More than a dozen hopefuls face questions in Crownpoint

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CROWNPOINT — Candidates vying for the Navajo Nation presidency were asked to weigh in on various issues facing the tribe in a forum Monday evening at Navajo Technical University here.

Tribal members attended the event to learn more about 15 of the 18 candidates and to hear responses to questions that covered such topics as business development as social issues.

Incumbent Russell Begaye, Dineh Benally, Norman Patrick Brown, Tom Chee, Emily Ellison, Rex Lee Jim, Calvin Lee Jr., Hope MacDonald Lonetree, Jonathan Nez, Shawn Redd, Alton Joe Shepherd, Joe Shirley Jr., Nick Taylor, Tom Tso and Vincent H. Yazzie fielded questions from panelists in three rounds.

The primary election is Aug. 28.

During the first round, Vice President Jonathan Nez was asked whether tribal enterprises have served their purpose and if it is time for them to function independently.

"I absolutely believe that government should stay out of business," Nez said, adding there is opportunity for people to start businesses on the Navajo Nation.

Tom Chee, who represents the Shiprock Chapter on the tribal council, was asked to name the most prized tribal enterprise among the 13 established by the Navajo Nation.

"NAPI has so much potential. With 27,000 square miles of land out there, we have to look at it as a potential," Chee said adding it is time for its production to benefit the Navajo people.

Former president Joe Shirley Jr., who is seeking a third term after having previously served from 2003 to 2011, was asked his opinion about using the Permanent Trust Fund.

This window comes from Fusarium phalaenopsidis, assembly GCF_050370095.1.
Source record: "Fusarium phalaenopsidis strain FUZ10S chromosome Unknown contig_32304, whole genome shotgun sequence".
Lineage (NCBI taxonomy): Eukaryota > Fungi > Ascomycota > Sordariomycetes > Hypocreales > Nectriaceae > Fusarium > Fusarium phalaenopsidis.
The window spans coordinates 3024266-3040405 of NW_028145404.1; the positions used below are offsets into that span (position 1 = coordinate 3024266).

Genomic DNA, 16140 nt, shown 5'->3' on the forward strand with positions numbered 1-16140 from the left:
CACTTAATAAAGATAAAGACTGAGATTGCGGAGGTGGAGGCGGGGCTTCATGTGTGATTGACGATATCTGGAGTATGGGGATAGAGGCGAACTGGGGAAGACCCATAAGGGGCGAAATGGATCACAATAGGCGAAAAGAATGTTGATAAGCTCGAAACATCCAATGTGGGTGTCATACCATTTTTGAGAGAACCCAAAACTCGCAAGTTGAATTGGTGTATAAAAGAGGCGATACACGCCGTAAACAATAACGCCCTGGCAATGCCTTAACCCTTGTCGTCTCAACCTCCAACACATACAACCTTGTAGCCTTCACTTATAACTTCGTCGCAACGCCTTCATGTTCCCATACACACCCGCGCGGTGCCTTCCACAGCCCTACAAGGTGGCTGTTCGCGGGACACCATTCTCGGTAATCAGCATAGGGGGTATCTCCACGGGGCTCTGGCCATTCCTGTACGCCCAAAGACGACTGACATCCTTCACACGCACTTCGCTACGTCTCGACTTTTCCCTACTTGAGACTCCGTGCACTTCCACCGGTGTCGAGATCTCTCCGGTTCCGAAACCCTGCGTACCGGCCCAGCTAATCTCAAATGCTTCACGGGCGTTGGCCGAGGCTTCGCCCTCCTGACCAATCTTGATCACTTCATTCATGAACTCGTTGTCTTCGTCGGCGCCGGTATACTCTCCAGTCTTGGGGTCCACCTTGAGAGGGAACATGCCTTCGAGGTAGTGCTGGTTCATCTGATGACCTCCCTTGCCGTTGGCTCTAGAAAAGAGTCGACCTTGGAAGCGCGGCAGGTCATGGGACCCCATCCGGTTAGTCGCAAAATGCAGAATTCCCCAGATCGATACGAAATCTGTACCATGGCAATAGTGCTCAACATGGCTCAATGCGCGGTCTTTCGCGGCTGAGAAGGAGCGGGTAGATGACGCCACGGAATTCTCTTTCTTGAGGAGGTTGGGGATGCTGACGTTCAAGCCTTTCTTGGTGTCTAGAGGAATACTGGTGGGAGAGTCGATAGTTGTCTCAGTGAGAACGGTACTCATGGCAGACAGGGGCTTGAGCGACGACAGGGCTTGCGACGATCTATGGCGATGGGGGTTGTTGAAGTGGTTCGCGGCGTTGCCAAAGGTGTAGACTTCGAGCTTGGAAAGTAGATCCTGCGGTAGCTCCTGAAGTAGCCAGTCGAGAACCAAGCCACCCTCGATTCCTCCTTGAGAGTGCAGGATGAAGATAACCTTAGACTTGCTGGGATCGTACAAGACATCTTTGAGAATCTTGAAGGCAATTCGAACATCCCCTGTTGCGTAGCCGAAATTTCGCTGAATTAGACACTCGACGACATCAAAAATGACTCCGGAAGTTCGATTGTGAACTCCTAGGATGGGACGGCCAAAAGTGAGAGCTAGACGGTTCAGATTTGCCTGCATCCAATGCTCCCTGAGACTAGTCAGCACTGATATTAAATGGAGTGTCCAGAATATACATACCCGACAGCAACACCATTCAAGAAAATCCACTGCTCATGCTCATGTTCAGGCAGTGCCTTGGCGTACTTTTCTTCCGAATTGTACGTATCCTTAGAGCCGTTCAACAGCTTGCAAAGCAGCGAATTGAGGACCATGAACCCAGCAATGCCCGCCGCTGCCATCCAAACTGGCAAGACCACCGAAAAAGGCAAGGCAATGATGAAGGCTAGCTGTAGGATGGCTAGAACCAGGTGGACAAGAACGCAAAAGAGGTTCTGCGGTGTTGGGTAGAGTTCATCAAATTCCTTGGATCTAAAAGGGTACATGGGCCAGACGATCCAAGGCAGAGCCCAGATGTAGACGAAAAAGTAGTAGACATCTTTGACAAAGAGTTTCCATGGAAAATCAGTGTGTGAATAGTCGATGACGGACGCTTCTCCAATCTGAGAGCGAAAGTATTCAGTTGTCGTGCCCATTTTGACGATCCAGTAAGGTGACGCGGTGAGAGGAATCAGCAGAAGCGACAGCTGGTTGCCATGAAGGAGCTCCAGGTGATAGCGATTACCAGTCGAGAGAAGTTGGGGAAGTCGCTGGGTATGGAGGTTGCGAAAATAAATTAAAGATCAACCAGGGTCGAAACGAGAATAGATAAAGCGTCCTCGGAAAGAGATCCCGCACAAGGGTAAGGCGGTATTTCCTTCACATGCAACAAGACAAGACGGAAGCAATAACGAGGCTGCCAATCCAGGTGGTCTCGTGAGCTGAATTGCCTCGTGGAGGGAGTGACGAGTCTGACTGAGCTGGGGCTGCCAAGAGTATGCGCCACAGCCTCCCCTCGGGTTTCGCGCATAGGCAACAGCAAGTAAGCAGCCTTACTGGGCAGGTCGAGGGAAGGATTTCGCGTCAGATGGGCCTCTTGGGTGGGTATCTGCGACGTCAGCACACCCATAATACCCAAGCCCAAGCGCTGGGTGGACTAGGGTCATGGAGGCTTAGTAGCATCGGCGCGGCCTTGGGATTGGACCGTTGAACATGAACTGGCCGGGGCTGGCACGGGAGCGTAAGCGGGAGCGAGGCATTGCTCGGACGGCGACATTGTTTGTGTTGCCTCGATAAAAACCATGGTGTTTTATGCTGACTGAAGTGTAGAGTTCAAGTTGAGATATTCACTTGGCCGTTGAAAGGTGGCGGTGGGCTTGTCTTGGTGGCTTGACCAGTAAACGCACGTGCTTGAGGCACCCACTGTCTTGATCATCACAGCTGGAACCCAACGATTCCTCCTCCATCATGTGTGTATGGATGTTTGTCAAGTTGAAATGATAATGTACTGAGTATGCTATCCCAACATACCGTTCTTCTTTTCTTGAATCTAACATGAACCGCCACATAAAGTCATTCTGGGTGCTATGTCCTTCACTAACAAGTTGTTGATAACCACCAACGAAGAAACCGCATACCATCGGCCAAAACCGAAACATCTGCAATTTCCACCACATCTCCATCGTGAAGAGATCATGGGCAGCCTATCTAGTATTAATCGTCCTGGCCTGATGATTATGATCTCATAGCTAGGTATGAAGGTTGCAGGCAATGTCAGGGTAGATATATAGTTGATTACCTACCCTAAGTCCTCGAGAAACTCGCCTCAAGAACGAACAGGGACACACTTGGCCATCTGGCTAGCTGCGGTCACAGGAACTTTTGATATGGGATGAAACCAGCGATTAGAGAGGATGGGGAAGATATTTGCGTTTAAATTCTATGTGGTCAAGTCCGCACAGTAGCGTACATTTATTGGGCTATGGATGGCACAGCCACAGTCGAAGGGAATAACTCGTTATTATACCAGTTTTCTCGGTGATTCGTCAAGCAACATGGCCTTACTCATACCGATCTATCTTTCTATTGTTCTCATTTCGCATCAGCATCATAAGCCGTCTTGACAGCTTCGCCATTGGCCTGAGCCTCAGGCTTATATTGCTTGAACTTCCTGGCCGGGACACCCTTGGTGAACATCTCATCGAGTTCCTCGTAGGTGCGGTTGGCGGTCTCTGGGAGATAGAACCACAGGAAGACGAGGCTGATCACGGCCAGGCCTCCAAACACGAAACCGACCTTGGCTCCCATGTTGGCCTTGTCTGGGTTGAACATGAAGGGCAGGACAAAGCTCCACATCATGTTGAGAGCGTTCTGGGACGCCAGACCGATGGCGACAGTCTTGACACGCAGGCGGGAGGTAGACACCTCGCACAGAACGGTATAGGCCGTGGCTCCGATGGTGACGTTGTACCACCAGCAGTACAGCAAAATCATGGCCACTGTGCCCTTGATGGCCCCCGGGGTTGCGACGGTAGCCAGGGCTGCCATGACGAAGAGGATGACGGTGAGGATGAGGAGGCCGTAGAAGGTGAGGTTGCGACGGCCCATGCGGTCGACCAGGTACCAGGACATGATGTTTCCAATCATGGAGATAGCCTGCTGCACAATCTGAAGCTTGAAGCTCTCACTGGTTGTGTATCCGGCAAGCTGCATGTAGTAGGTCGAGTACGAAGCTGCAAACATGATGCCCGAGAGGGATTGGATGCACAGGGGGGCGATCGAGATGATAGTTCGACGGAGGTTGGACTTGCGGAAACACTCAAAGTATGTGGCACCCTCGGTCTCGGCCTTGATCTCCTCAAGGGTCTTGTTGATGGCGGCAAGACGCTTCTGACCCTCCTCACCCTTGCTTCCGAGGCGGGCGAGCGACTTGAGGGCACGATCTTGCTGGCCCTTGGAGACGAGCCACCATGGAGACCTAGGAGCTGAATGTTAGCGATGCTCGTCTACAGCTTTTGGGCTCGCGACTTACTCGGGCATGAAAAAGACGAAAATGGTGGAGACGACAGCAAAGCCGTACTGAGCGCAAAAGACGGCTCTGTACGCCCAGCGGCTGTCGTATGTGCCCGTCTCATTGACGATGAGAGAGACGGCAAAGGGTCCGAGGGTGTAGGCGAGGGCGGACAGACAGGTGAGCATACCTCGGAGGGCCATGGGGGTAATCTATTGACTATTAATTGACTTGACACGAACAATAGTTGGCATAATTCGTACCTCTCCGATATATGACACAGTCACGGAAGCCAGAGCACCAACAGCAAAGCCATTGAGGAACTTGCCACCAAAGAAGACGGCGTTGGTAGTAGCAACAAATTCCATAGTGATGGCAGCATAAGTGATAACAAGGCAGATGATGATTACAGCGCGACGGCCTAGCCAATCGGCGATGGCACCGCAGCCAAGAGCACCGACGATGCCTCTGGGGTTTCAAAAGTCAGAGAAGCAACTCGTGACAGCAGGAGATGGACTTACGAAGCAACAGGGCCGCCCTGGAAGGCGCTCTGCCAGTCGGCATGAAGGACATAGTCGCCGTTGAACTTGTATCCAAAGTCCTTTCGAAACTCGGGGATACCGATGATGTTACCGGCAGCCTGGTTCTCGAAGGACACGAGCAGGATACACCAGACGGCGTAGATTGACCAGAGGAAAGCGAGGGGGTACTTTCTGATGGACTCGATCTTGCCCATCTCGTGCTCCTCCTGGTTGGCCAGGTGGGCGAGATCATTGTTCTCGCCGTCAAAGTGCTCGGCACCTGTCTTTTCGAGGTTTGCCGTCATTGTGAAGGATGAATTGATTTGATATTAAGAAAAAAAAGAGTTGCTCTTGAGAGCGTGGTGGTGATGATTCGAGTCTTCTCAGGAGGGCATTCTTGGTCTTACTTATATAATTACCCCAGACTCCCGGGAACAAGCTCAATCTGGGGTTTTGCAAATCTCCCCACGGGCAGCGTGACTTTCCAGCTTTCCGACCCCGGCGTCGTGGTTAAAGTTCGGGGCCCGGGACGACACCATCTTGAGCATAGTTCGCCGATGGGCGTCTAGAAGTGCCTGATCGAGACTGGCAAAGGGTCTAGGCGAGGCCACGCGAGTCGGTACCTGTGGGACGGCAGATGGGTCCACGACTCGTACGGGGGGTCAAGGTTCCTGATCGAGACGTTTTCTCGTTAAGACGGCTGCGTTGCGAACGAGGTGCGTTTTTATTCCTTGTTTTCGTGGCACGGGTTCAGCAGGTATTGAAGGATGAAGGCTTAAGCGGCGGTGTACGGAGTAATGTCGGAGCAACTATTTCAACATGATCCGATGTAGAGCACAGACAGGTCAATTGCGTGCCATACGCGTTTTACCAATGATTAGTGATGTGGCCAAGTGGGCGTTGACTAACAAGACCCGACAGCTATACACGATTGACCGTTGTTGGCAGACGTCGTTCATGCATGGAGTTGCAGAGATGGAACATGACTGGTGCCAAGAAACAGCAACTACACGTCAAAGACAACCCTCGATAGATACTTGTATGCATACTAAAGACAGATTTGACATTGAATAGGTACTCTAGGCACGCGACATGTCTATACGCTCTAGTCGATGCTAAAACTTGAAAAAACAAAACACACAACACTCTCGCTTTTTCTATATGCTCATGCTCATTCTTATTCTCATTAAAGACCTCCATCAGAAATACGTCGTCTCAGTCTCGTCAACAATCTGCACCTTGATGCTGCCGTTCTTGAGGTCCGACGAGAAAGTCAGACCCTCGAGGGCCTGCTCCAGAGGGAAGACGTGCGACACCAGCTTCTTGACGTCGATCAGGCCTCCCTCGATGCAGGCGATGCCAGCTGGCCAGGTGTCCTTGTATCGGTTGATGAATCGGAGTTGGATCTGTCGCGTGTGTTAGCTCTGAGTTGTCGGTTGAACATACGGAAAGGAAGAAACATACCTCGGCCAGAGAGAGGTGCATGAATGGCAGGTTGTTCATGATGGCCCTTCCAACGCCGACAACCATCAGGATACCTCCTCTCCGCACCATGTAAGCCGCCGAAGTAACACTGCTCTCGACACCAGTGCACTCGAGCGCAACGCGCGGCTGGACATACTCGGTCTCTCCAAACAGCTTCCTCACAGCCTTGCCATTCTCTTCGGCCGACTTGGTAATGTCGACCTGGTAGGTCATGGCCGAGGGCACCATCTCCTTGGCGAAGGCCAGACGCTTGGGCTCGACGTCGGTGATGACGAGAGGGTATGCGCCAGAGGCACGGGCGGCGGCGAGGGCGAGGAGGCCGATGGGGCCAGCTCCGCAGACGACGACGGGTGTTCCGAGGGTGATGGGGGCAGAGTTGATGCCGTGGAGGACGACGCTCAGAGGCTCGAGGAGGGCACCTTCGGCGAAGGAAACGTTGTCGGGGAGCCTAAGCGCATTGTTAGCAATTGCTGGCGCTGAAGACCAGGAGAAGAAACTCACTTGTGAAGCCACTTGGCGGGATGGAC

"Good question. Continue to save it," Shirley said, adding some business owners do not use their own money to invest in projects and explaining that is a route the tribe could take for future development.

The annual salary for the tribal president has been $55,000 since 1989, and former vice president Rex Lee Jim was asked if it is time for an increase.

Jim said a person's qualifications should determine the amount. He added there are several vacancies in the tribal government because salaries remain low, causing well-qualified individuals to seek employment elsewhere.

Tom Tso, Emily Ellison and Norman Patrick Brown repeatedly cited government reform in their responses and comments.

In a question about the biggest problem facing the Navajo people, Tso pointed to the tribal government because it is "full of loopholes."

"The government is drafted in such a way that you can easily manipulate the provisions within the code," Tso said.

Ellison reminded the audience the government was created in the 1920s to extract natural resources, and it continues to lack transparency and access to public information.

"Everything is hidden. We don’t have civil rights, and as long as we don't have that, we are at the mercy of whoever is elected and whoever they are agreeing with," she said.

Brown told the audience it has been 29 years since tribal leaders promised to establish a permanent form of government, and a divided government cannot effectively address issues.

"You are the supreme authority of the Navajo Nation," he said.

The next forum will be held July 16 at the Ganado High School Pavilion near Ganado, Arizona.

Others are planned for July 23 at the Twin Arrows Casino Resort near Flagstaff, Arizona, Aug. 6 at the Phil L. Thomas Performing Arts Center in Shiprock and Aug. 20 at Diné College in Tsaile, Arizona.

Each forum will be from 5:45 p.m. to 9 p.m.

Noel Lyn Smith covers the Navajo Nation for The Daily Times. She can be reached at 505-564-4636 or by email at nsmith@daily-times.com.

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